Game of Thrones: A Theory of How it Ends

As if it wasn’t obvious, this post contains spoilers galore and, if I’m right, could even spoil the very ending. If you don’t want to risk it, don’t read and wait until Monday (or after you’ve had a chance to see the final episode). Then we’ll see how right or wrong I was.

The theory goes that the Night King versus the god of light is a battle repeated again and again every few centuries. The Night King and the Others are gods of the cold and death. Meanwhile R’hllor, the “one true god” who really likes fire, is represented through followers and allies in the form of the Red Priestess Melisandre and the undying Beric Dondarrion. However, the Night King was unlikely to win against R’hllor without recruiting/claiming a powerful ally… the Green Seer, better known as the Three-Eyed Raven. A shaman of the old gods, whom the northmen still worship. (The religious aspect is important, and I’ll explain in a second why.)

The Raven knew the Night King was coming and reached out for Bran Stark, who was gifted enough to take on the sight and host him. And after the events of the battle of Winterfell, was finally freed of the threat of the Night King. I would note Sandor Clegane’s line on how “the one true god buggered off the moment the Night King was dead.”

My suspicion is that Bran/Three-Eyed Raven is, in fact, manipulating events. I can think of three, non-exclusive reasons:

A) Bran Stark made a deal with the Three-Eyed Raven, to become his new host in exchange for protecting his family.
B) As the shaman of the old gods, worshipped by the northmen, he owes it to them to give them their vaunted “King of the North.” This goes back into the “the right to rule stems from religion” argument. Just as the Faith of the Seven deigning the King of the Seven Kingdoms, the northern gods were looking to crown their own king.
C) The possibility that Bran is, in fact, evil, and the old gods could very well be a Cthulhu reference. Afterall, George RR Martin did add Carcosa to his book series.

I would say C is the least possible reason, and am inclined to dismiss it. However, the Starks could not be safe as long as Cersei had the throne and Jon Snow had a claim.

This leads us to a final point. Bran’s powers include seeing the future and, most importantly, controlling animals. I don’t think Daenerys was actually in control of Drogon while he burned King’s Landing to the ground. Bran was.

In fact, who knows how far Bran’s manipulation has gone. He could have set the Dothraki to charge against the the white walkers during the Battle of Winterfell. All he’d have to do is nudge the leader’s horse to begin the charge after their swords were lit afire. He was also warging into the dragons during the battle, possibly trying to prevent the ice dragon from killing Jon. Likewise, it seems strange for Bran not to mention that Daenerys could lose Rhaegal during the march to King’s Landing.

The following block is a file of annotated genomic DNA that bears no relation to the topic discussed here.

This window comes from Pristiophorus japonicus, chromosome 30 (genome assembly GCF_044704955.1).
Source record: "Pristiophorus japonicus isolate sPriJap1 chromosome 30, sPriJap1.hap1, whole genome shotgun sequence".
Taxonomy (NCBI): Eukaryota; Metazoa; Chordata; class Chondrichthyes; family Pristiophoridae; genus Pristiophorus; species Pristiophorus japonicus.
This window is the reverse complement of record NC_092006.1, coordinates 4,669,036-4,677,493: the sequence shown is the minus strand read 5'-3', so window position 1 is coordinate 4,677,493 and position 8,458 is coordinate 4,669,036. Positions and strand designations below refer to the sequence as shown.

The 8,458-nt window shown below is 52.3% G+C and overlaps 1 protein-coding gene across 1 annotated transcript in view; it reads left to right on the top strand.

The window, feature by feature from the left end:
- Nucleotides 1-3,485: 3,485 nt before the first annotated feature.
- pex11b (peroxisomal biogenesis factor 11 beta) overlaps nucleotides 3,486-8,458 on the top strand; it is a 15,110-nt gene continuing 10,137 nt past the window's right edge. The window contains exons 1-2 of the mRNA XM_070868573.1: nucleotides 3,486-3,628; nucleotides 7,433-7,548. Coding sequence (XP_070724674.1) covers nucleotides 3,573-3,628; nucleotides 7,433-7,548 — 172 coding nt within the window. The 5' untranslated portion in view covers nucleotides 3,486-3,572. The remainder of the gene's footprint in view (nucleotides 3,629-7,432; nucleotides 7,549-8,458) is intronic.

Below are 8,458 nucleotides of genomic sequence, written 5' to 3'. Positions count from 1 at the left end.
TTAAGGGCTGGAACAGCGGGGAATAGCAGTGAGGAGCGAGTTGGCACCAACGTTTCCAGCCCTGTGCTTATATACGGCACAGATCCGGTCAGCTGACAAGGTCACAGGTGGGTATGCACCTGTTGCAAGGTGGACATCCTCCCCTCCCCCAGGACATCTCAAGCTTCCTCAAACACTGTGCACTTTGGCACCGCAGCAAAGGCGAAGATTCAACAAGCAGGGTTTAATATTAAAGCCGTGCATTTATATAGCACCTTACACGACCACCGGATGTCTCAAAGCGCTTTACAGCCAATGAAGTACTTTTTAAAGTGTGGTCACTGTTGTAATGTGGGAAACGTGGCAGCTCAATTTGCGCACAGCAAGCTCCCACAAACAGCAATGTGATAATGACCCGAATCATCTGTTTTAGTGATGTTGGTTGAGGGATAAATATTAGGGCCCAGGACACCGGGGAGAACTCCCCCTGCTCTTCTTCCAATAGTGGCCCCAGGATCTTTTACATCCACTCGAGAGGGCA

Regardless, I think Daenerys is being framed, and may not be as mad as we think. But it still prompts action against her, and may result in her death, however unjust. If Jon learns that it was Bran who caused all this, who knows what will happen however… a colleague of mine suggested that Jon may burn down the throne and shatter the seven kingdoms for good, breaking the cycle of power.

Finally, there’s a small suspicion I have that Jaime Lannister isn’t dead, and maybe the one to kill Daenerys. Guess we’ll find out Sunday.

 

Anthology Publishing Theory

An idea came to my during the day. My friend sent me some flash fiction to edit. The flash was intended to go between the stories of a new anthology we’re working on.

The flash was great, but diverse. Some were happier endings, some comical. Some were darker. They hit a wide range of emotions in anywhere from a paragraph to a page in length.

As I finished, a thought occurred to me. In my opinion, the grand problem with anthologies is that their nature doesn’t permit them to be page-turners quite like novels can. A story comes to an end, and you say goodbye to the characters, the setting, the events and plot. You have to start something new.

Every tale has an emotional impact associated with it. So when it ends, I suspect that most people shut the book and set it aside to digest the ending. We’ve made some effort in the past to be careful with the order of our tales, trying to keep similar stories apart.

But as I thought about it, what’s the job of a DJ? To come up with a playlist of songs to keep people dancing, to maintain a kind of energy high so people don’t want to leave the dance floor. If the music doesn’t keep up the pace, people start to hit the bar. (And if the music is bad, people leave.)

A flash vignette is tempting however. If the reader sees that there’s a short passage just after a short story has ended, I suspect that they’d want to read it just because it’s so simple and brief. So could there be a way to balance it? If the short story ends on an evil note, could a hopeful and uplifting flash fiction piece help the audience carry onto the next story more readily?

More initial instincts say that the emotions should contrast to find balance. If something is sad, make it happy. If something is depressing, give them hope. If a tale ends with the bad guys winning, have the next piece contain an outlet for the reader’s anger.

Will have to try it…

On Scientists

For whatever reason, scientists have reached some sort of weird, pop culture phenomenon where they’re humorously hailed as saviors of humanity. As incredibly intelligent people who will ultimately be the ones who offer us some kind of utopia.